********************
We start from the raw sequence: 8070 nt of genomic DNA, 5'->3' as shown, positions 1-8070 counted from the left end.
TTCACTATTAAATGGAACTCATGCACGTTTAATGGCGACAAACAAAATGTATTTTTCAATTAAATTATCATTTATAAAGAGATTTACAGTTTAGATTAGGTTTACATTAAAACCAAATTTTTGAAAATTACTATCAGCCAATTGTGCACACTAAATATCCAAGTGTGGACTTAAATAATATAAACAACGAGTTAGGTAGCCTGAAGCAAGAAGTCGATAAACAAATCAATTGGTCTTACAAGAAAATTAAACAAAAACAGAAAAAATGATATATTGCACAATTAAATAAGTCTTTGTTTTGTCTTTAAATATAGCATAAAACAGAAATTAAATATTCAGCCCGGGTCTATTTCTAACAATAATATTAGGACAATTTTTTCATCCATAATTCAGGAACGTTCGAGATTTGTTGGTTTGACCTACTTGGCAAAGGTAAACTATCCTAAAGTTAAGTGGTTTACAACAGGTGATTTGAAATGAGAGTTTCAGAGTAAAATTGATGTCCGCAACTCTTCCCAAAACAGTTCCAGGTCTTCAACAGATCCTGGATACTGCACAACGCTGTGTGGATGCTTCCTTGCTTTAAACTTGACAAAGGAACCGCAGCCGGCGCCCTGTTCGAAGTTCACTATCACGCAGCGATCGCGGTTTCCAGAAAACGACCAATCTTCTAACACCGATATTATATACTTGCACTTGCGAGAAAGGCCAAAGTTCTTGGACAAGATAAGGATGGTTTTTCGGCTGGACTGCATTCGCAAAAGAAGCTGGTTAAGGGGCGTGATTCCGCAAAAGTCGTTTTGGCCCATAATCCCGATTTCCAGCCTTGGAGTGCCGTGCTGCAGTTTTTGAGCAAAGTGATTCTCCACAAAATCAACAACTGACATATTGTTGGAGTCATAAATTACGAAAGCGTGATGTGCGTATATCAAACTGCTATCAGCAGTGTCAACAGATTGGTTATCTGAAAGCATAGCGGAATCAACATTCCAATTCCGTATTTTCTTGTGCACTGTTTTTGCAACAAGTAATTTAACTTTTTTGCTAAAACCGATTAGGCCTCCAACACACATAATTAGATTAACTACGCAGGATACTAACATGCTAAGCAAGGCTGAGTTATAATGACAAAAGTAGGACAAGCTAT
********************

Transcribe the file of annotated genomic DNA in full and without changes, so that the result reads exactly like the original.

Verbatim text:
We start from the raw sequence: 8070 nt of genomic DNA, 5'->3' as shown, positions 1-8070 counted from the left end.
TTCACTATTAAATGGAACTCATGCACGTTTAATGGCGACAAACAAAATGTATTTTTCAATTAAATTATCATTTATAAAGAGATTTACAGTTTAGATTAGGTTTACATTAAAACCAAATTTTTGAAAATTACTATCAGCCAATTGTGCACACTAAATATCCAAGTGTGGACTTAAATAATATAAACAACGAGTTAGGTAGCCTGAAGCAAGAAGTCGATAAACAAATCAATTGGTCTTACAAGAAAATTAAACAAAAACAGAAAAAATGATATATTGCACAATTAAATAAGTCTTTGTTTTGTCTTTAAATATAGCATAAAACAGAAATTAAATATTCAGCCCGGGTCTATTTCTAACAATAATATTAGGACAATTTTTTCATCCATAATTCAGGAACGTTCGAGATTTGTTGGTTTGACCTACTTGGCAAAGGTAAACTATCCTAAAGTTAAGTGGTTTACAACAGGTGATTTGAAATGAGAGTTTCAGAGTAAAATTGATGTCCGCAACTCTTCCCAAAACAGTTCCAGGTCTTCAACAGATCCTGGATACTGCACAACGCTGTGTGGATGCTTCCTTGCTTTAAACTTGACAAAGGAACCGCAGCCGGCGCCCTGTTCGAAGTTCACTATCACGCAGCGATCGCGGTTTCCAGAAAACGACCAATCTTCTAACACCGATATTATATACTTGCACTTGCGAGAAAGGCCAAAGTTCTTGGACAAGATAAGGATGGTTTTTCGGCTGGACTGCATTCGCAAAAGAAGCTGGTTAAGGGGCGTGATTCCGCAAAAGTCGTTTTGGCCCATAATCCCGATTTCCAGCCTTGGAGTGCCGTGCTGCAGTTTTTGAGCAAAGTGATTCTCCACAAAATCAACAACTGACATATTGTTGGAGTCATAAATTACGAAAGCGTGATGTGCGTATATCAAACTGCTATCAGCAGTGTCAACAGATTGGTTATCTGAAAGCATAGCGGAATCAACATTCCAATTCCGTATTTTCTTGTGCACTGTTTTTGCAACAAGTAATTTAACTTTTTTGCTAAAACCGATTAGGCCTCCAACACACATAATTAGATTAACTACGCAGGATACTAACATGCTAAGCAAGGCTGAGTTATAATGACAAAAGTAGGACAAGCTAT